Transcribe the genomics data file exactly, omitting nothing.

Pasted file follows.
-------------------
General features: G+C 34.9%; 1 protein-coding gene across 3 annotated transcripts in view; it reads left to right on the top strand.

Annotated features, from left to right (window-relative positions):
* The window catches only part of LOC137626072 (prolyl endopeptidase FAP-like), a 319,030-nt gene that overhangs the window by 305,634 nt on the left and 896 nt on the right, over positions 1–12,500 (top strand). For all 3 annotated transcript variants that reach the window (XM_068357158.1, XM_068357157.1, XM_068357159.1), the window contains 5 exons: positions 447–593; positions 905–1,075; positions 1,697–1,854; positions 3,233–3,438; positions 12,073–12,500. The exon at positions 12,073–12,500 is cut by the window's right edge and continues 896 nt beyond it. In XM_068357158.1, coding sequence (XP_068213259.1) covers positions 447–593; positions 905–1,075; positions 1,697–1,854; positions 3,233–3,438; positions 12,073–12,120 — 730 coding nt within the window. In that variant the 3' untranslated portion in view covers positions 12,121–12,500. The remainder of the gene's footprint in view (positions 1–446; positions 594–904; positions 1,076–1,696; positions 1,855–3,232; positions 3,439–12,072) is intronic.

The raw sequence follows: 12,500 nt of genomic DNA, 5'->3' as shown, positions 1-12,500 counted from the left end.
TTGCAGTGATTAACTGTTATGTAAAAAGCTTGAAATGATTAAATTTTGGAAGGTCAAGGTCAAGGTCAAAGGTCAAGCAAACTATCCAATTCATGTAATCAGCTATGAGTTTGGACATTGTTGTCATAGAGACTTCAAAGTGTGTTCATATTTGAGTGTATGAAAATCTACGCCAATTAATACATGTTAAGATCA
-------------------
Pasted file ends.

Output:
General features: G+C 34.9%; 1 protein-coding gene across 3 annotated transcripts in view; it reads left to right on the top strand.

Annotated features, from left to right (window-relative positions):
* The window catches only part of LOC137626072 (prolyl endopeptidase FAP-like), a 319,030-nt gene that overhangs the window by 305,634 nt on the left and 896 nt on the right, over positions 1–12,500 (top strand). For all 3 annotated transcript variants that reach the window (XM_068357158.1, XM_068357157.1, XM_068357159.1), the window contains 5 exons: positions 447–593; positions 905–1,075; positions 1,697–1,854; positions 3,233–3,438; positions 12,073–12,500. The exon at positions 12,073–12,500 is cut by the window's right edge and continues 896 nt beyond it. In XM_068357158.1, coding sequence (XP_068213259.1) covers positions 447–593; positions 905–1,075; positions 1,697–1,854; positions 3,233–3,438; positions 12,073–12,120 — 730 coding nt within the window. In that variant the 3' untranslated portion in view covers positions 12,121–12,500. The remainder of the gene's footprint in view (positions 1–446; positions 594–904; positions 1,076–1,696; positions 1,855–3,232; positions 3,439–12,072) is intronic.

The raw sequence follows: 12,500 nt of genomic DNA, 5'->3' as shown, positions 1-12,500 counted from the left end.
TTGCAGTGATTAACTGTTATGTAAAAAGCTTGAAATGATTAAATTTTGGAAGGTCAAGGTCAAGGTCAAAGGTCAAGCAAACTATCCAATTCATGTAATCAGCTATGAGTTTGGACATTGTTGTCATAGAGACTTCAAAGTGTGTTCATATTTGAGTGTATGAAAATCTACGCCAATTAATACATGTTAAGATCA